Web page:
Hello beautiful people and welcome back to From The Top! Today we are adding another installment into one of my personal favorite recurring segments, and that is our Beginner Pointe Tips! Pointe is an absolute joy to begin. With all of the hard work that every dancer sews into their ballet training, the day we are able to receive our pointe shoes is always a day for the books! In everything, however, there is necessary protocol and always helpful tips to bring along with you along the way. One of the experiences that you may encounter as you first begin your pointe training, is that of sore feet. Now, this is perfectly normal as even though we have been trained immensely in our pre-pointe years and have spent hours working to build up the necessary foot and ankle strength, pointe work is still a new experience in it’s on right. It is so normal for your feet to go through a few changes as you begin your new journey. However, today we are going to do our very best to help you navigate those changes. We’ll be sharing with you a step-by-step foot routine to help your muscles recover post-pointe class, all of which ranges from speeding up muscle recovery time to preventing ingrown toenails (which, trust when we say, is something that you DO NOT want). So without further ado, let’s hop (or shall I say bourree) right into it!
Ingrown Toenail Prevention
As I mentioned above, having an ingrown toenail is one of the biggest issues that you want to try and avoid. You can probably imagine that pointe work with an ingrown toenail has got to be an extremely uncomfortable experience. So let’s stay one step ahead of the issue, shall we? After every pointe class, as soon as you take your pointe shoes and accessories off, take your index finger and gently pull the corner of your toe nails out of the crevice of the skin on each toe. Pointe can have the tendency to smush your toenails deeper into the skin, and if the toe nails stay sunken into the skin, it holds the risk of continuing to grow in that formation. So by manually taking the time to readjust them, you’ll ensure that they will continue to grow in the right direction. Though it sounds hilarious, I’ve been using this method for going on a decade now and I can say whole heartedly that it really works!
Bring In The Tennis Ball!
Now that you are presumably back home and in for the night, let’s continue the relaxation process! First things first, let’s bring out the handy dandy and oh-so reliable tennis ball and roll out our feet for the night. Not only does rolling out your feet prepare them for your class, it can also work as active recovery for your muscles, and aid in preventing the full effects of soreness. Be sure to really relax the muscles in your feet while you are rolling them out to allow the tennis ball to really work through the foot tendons to create the deepest message possible. Your feet will be in absolute heaven after this!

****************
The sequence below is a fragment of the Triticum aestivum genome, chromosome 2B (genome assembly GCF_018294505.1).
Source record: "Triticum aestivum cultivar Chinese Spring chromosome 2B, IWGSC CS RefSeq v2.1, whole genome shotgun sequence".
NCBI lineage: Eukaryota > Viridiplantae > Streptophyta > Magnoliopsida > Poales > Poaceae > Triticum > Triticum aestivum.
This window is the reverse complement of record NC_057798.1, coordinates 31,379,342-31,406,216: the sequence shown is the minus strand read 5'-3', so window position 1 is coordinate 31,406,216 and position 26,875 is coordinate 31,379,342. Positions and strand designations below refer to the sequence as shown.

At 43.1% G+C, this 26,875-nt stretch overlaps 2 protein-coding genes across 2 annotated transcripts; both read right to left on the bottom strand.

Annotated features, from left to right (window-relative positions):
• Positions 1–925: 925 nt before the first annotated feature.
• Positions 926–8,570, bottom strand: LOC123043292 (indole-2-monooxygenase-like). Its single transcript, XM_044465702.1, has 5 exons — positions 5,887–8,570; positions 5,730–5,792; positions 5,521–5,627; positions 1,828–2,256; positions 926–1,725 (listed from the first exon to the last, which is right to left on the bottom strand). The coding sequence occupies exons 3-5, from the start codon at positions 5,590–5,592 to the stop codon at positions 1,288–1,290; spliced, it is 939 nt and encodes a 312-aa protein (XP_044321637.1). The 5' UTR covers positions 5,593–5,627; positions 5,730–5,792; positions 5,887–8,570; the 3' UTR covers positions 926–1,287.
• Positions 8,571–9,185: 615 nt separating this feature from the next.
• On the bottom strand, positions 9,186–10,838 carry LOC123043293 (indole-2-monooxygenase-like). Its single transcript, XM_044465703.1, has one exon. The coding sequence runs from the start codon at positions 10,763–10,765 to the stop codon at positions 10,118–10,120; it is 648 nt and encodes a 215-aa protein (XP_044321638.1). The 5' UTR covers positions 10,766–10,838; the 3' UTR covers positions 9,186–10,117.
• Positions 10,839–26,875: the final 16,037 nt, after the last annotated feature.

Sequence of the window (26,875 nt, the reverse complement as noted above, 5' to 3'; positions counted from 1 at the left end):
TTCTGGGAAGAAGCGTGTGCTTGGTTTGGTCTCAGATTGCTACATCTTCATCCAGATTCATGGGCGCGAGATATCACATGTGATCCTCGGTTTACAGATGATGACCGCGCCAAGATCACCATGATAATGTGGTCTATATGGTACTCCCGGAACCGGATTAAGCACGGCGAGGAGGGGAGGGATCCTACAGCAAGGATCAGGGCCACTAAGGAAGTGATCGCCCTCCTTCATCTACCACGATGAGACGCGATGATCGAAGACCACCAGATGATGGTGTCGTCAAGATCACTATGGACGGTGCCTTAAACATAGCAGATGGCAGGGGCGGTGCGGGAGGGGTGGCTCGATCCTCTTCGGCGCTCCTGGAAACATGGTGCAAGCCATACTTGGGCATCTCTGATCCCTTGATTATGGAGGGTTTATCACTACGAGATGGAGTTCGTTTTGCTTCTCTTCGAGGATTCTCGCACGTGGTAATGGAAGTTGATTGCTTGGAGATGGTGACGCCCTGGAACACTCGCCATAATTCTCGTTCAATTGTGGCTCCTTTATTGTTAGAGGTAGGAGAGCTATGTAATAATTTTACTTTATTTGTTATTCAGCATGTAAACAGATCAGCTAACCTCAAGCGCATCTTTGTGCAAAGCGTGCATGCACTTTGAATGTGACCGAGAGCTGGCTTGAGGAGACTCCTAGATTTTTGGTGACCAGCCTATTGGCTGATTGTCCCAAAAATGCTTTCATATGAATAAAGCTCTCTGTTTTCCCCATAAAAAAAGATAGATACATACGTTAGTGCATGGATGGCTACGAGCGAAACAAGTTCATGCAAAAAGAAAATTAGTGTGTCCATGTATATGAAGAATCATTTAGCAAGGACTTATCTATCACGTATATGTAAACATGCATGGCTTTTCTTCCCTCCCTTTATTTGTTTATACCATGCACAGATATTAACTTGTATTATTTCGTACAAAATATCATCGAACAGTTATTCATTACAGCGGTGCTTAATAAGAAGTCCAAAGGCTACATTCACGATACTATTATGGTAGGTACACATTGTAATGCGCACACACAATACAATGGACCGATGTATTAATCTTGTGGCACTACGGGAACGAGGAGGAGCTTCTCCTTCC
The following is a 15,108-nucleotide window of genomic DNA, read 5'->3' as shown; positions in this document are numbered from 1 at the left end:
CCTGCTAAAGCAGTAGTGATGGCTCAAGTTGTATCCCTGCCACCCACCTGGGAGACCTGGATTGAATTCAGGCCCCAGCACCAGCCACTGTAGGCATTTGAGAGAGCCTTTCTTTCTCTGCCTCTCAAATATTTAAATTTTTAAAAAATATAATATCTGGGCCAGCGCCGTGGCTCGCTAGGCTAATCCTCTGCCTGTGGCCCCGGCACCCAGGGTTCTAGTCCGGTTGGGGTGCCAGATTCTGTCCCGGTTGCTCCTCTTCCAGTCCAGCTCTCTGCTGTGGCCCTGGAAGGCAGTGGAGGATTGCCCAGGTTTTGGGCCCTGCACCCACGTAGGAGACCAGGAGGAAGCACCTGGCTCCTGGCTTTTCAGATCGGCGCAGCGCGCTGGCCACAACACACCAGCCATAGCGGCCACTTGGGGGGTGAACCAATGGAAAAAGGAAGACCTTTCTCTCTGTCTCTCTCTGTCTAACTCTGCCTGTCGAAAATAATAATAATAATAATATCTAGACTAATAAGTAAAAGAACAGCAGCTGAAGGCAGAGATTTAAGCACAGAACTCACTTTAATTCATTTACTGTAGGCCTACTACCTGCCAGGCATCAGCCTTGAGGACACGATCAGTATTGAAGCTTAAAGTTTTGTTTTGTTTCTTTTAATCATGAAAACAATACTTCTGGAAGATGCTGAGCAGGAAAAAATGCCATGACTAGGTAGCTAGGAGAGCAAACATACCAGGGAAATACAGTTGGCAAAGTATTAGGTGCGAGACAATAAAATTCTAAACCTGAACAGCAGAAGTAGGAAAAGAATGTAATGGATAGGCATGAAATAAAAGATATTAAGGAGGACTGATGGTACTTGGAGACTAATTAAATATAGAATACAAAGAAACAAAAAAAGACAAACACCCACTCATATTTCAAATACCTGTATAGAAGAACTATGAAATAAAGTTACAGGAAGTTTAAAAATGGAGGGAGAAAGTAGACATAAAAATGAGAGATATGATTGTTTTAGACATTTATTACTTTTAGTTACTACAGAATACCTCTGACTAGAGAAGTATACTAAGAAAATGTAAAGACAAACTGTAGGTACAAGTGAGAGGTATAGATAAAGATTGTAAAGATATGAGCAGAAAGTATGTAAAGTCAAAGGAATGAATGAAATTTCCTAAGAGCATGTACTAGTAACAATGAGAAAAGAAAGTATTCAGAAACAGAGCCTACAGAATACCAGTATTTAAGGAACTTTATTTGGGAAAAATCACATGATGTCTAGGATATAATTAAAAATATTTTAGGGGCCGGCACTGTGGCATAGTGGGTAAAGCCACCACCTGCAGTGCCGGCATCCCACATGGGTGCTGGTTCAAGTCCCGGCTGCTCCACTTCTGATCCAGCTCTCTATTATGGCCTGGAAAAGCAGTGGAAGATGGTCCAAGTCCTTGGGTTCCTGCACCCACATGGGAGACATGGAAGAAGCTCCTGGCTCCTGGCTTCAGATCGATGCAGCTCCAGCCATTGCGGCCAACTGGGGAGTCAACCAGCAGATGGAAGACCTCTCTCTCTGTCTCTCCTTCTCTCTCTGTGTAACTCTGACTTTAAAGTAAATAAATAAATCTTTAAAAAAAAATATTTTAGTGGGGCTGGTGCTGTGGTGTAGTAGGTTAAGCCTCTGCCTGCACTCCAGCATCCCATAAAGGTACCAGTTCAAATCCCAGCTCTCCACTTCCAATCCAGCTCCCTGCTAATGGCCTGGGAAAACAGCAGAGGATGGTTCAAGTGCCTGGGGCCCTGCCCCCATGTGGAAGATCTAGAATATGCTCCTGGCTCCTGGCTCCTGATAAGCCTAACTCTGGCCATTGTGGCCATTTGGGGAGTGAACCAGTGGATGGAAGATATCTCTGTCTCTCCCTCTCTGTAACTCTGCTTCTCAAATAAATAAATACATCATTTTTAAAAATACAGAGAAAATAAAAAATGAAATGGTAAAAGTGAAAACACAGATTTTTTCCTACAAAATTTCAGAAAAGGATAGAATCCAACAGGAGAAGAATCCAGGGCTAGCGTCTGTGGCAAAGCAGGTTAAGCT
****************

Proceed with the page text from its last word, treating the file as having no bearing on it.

Ice, Ice Baby
(I can’t believe I said that…)
Let’s move right along to the next step which is something I did faithfully when I first started pointe and that is wrapping your feet in cold towels.This helps the micro-tears in the muscles of your feet (which is the reason for muscles soreness itself) repair quicker, which can help cutdown on the length of time that you could experience soreness. Just simply take two cold towels, and wrap both of your feet in them for 10-15 minutes. If you want to go for the gusto, you can even soak your feet in an ice bath to accomplish the same goal!
The next step is to take a day to let your feet rest if you can. This is completely optional and may not even be completely feasible, as I know that some of us have classes back to back, day after day. However, if you have the opportunity to give your foot muscles a break, feel free to do so as they are getting accustomed to the new experience of pointe work, all while building up their strength at the same time.
Back To Work We Go!
And for our fifth and final step in this routine, it’s time to get back into practice! Start your next day with some theraband work and releves to continue the process of strengthening your foot muscles. Though this may sound like a “hair of the dog” type of thing, nothing helps makes the body more resilient than practice! The more we use our muscles, the tougher they become, and the tougher they become, the quicker the recovery time.So much so, that post class soreness will begin to become far and inbetween. So ten reps each foot on your theraband and and 16 releves (4 in fist, 4 in coupe on the right foot, 4 in coupe on the left foot, and 4 more in first) can do the trick. Do this routine on an every to every other day basis and you’ll be on the road to not only strong foot muscles, but stronger ankles, calves and quads as well!
Thanks so much for hanging out with us today! We hope these tips have been helpful in your new pointe journey. Have a wonderful weekend and until our next blog post, remember…